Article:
• Workers in the West are in general less revolutionary than the masses of poor in the Third World.
  • There is a causal relation between 1) and 2), although – Don Hamerquist stresses this – it is not as determinant as some have claimed.
If either 1) or 2) is false, then 3) necessarily falls. In my opinion, both are false.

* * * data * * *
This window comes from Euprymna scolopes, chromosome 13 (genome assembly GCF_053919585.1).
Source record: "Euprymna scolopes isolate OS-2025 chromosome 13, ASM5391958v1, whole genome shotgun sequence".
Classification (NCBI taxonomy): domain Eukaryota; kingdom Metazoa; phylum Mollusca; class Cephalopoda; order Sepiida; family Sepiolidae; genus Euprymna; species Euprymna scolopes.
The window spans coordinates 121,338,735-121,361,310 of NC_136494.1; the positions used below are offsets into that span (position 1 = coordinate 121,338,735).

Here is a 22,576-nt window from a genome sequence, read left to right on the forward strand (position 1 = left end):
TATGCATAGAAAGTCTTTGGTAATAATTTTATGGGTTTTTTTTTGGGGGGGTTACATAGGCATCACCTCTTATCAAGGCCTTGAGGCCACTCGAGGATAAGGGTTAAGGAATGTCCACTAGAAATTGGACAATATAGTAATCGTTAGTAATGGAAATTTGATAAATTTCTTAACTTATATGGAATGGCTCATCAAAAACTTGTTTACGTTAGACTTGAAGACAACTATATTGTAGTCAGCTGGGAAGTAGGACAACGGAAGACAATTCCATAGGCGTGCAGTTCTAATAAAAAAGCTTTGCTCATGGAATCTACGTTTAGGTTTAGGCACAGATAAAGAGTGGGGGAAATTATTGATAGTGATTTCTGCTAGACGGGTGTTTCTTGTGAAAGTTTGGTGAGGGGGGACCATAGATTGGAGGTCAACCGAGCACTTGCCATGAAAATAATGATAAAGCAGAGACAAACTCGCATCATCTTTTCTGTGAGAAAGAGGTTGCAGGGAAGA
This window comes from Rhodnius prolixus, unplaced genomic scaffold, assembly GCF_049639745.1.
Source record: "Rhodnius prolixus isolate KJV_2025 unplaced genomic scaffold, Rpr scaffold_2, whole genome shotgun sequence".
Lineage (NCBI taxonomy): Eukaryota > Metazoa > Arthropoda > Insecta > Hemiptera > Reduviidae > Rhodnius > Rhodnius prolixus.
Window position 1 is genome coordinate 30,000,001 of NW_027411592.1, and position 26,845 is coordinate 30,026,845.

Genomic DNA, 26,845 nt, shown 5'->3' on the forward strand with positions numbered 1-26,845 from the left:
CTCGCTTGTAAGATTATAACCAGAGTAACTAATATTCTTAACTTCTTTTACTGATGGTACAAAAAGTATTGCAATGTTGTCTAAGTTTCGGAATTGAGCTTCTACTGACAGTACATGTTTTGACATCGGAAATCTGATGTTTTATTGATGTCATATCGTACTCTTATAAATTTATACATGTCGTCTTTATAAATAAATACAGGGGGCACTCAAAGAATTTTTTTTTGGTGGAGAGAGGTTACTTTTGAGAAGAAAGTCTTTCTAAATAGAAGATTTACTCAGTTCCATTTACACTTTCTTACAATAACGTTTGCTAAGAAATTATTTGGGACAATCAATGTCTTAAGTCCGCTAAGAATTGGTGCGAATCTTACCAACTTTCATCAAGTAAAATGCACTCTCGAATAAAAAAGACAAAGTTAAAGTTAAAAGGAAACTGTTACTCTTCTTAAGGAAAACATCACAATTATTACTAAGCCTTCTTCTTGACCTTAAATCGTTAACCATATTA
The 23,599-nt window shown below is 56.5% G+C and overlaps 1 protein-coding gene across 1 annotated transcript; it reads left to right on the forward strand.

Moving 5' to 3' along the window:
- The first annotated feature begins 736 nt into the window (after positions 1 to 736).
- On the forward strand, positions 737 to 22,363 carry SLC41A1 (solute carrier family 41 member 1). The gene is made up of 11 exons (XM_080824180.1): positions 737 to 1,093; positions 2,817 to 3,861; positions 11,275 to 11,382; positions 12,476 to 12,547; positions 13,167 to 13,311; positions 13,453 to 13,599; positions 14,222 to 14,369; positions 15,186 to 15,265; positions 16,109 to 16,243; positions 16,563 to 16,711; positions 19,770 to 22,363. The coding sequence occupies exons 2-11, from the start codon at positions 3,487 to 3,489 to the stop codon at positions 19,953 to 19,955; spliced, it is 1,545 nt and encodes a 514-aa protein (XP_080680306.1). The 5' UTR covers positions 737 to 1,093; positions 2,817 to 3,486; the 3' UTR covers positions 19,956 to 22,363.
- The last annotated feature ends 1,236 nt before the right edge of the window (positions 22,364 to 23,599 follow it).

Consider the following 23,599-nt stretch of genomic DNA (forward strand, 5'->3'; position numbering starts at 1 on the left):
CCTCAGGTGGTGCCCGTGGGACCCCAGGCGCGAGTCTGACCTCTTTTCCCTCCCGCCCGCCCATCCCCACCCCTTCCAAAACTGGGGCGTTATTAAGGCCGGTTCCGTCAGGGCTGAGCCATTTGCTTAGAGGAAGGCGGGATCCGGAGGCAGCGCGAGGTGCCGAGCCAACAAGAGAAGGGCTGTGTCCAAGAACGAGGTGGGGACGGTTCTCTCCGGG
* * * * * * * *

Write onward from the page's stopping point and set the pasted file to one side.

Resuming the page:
On 1): In 1890 a loaf of bread made from wheat grown in Minnesota cost less in Berlin than a loaf of bread made from wheat grown a hundred miles to the east. The difference was due to the mechanization of agriculture, storage and transport in the U.S., including trans-Atlantic shipping, compared to the techniques then used in Poland. The result was the ruination of agriculture in Poland (and much of Eastern Europe). Did the “shoals of roast beef and apple pie” in the U.S. (to which Werner Sombart in 1904 attributed the failure of Socialism there) depend on the destruction of Polish agriculture? Of course not. They depended on the accumulation of capital in the U.S. (at first based on the expropriation of the natives and the enslavement of Africans, and later on foreign investment in rails and canals) that made possible the cheap coal, timber, steel, tractors, railroads and steamships and ultimately the cheap food, houses, clothes, automobiles and appliances that constituted the famous American standard of living.